Moving from Sente to EndNote (with screenshots)


In a previous post (Sente is (long) dead, long live EndNote?) I wrote about the fact that Sente, the bibliographic database solution I had espoused is now defunct and that I had moved over to EndNote. (And I feel horrible about that! Coincidentally a former PSU student of mine just emailed me to say that she just found out that Sente was dead, just as she was starting her doctoral research! Better now than later, I suppose, but she had gone to Sente on my advice. Mea culpa!) I should reiterate that I chose EndNote largely because the University of Kentucky offers it for free for faculty, staff, and students. Other options are available. Danny Zacarias has a very thorough blog post on migrating to Bookends. I thought here I would offer the basic steps on migrating from Sente to EndNote. I do not have screenshots from Sente because I no longer have the app (part of the problem!) but the first step should be fairly straightforward.

  1. Back up the Sente database locally. Hopefully you already have your PDFs stored locally. If not, well, sorry ThirdStreetSoftware left us all high and dry with no way to access their servers.
  2. Export your database from Sente into an XML file.
  3. In EndNote: Go to File…Import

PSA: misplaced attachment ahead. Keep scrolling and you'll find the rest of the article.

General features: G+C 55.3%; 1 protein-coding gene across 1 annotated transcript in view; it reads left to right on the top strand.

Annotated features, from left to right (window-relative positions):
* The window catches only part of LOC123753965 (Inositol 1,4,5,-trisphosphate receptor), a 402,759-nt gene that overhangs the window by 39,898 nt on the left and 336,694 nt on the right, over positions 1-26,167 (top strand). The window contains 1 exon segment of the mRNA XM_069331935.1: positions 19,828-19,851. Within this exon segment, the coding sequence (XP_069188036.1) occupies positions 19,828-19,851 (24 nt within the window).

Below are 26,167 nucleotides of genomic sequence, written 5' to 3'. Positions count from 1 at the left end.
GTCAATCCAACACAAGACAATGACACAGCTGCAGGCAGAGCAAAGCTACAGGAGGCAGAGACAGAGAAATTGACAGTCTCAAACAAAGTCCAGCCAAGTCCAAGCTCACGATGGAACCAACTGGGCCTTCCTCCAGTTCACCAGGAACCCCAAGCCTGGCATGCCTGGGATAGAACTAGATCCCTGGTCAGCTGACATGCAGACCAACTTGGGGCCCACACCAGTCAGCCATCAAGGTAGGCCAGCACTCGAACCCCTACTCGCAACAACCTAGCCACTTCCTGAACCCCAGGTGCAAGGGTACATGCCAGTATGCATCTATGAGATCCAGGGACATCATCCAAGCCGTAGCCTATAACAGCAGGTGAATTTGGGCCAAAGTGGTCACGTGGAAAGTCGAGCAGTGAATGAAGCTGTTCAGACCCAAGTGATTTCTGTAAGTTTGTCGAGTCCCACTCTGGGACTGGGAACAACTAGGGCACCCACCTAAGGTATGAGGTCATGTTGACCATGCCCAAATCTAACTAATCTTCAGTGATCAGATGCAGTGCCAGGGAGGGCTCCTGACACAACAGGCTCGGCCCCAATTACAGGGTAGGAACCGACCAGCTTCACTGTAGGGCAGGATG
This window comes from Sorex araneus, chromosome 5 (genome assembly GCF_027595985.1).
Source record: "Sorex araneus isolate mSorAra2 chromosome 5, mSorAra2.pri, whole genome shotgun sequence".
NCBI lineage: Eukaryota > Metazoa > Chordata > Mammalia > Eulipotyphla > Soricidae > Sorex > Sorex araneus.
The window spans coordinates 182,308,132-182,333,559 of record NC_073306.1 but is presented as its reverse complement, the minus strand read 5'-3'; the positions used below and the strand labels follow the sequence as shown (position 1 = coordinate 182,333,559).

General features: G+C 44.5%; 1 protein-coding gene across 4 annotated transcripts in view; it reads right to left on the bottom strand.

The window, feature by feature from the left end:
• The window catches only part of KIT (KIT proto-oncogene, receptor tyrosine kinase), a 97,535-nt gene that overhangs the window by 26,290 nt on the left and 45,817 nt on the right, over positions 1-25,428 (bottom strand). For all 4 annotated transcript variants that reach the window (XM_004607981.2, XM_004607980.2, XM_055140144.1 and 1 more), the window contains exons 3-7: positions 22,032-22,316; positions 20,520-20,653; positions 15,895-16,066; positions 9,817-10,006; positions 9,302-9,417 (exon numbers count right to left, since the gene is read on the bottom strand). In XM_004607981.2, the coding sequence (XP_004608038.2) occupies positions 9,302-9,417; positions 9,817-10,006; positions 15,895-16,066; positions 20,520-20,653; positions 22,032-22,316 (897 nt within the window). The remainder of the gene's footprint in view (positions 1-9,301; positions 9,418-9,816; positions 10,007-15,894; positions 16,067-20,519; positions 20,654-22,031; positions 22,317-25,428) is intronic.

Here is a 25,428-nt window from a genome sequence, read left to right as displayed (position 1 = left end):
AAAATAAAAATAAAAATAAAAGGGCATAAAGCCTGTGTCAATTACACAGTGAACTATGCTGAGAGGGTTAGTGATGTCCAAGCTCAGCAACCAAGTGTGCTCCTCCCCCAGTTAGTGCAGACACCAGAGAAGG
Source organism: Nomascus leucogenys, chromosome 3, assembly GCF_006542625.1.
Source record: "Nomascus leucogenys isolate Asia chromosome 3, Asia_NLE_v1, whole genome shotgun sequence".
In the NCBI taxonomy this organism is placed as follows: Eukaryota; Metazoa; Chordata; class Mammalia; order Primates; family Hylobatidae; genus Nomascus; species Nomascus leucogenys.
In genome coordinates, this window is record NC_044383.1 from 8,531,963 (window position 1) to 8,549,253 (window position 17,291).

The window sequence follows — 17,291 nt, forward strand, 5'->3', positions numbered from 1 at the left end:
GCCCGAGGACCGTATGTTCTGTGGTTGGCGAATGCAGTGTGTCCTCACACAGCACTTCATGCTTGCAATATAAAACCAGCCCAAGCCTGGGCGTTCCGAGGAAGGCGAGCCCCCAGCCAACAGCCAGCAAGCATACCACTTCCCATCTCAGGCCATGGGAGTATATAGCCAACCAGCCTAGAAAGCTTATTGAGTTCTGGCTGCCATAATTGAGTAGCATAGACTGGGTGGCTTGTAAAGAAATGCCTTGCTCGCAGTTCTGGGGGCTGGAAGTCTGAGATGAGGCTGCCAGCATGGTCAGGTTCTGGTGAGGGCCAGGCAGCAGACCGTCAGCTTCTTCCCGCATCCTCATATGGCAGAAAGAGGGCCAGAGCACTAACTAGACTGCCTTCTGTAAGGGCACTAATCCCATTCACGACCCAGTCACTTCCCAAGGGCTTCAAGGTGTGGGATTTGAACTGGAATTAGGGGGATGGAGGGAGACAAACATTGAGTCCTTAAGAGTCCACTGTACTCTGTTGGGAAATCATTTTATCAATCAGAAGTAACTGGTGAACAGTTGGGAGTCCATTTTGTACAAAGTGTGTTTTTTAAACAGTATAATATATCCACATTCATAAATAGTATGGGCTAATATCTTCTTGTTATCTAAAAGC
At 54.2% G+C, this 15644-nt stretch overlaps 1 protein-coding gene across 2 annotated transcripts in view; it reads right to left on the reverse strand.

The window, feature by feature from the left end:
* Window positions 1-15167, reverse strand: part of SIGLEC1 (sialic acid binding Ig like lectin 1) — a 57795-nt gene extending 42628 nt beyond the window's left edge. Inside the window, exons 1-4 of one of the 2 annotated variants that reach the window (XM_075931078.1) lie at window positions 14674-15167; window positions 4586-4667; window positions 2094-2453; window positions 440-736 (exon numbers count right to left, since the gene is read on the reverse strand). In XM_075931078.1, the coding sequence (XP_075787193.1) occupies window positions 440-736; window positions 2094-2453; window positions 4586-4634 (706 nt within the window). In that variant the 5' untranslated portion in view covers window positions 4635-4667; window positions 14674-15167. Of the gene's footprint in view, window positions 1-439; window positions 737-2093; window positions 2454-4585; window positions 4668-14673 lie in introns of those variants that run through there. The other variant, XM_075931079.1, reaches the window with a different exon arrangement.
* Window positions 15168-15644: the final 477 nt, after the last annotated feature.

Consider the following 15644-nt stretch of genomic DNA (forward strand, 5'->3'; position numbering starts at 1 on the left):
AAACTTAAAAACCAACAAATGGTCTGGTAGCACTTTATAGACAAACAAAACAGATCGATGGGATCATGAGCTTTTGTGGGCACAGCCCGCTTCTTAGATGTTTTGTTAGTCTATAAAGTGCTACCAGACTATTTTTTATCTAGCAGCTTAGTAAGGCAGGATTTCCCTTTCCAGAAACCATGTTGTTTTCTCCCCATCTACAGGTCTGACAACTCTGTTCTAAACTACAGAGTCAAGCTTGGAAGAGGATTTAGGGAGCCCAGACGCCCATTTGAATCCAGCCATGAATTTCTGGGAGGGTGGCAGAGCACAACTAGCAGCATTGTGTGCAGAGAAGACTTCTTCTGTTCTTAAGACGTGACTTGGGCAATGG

4. In the dialog box be sure to click “Options” in the bottom left and “EndNote Generated XML” as your format.
  5. Clean up.
    • You may find that there are some quirks. For some reason almost all (but not all) of my entries has an extra 7 spaces before the “Year” field. It took me hunting and eventually an email to support (who got back in a DAY! never had that service from Sente) that it was a simple “Find and Replace” to clean it up.
  6. Add PDFs.
    • Assuming your PDFs are stored separately, you can first try and add the entire folder. Go back to File…Import and select “PDF file or folder” and select your topmost folder of the PDFs.
    • I found about 50 or so of my PDFs came in with all reference material. I am not sure how, the files must be encoded in some way. The result was some duplicates but EndNotes has a very handy and useful “Find Duplicates” feature under the references menu.

So that is about it. Tedious, yes, but I feel more confident about the future of EndNote and Reuters. The MacOS app has some sluggishness that I mentioned earlier (although it seems to have gotten better as I have used it more) and the iOS app is excellent.

 

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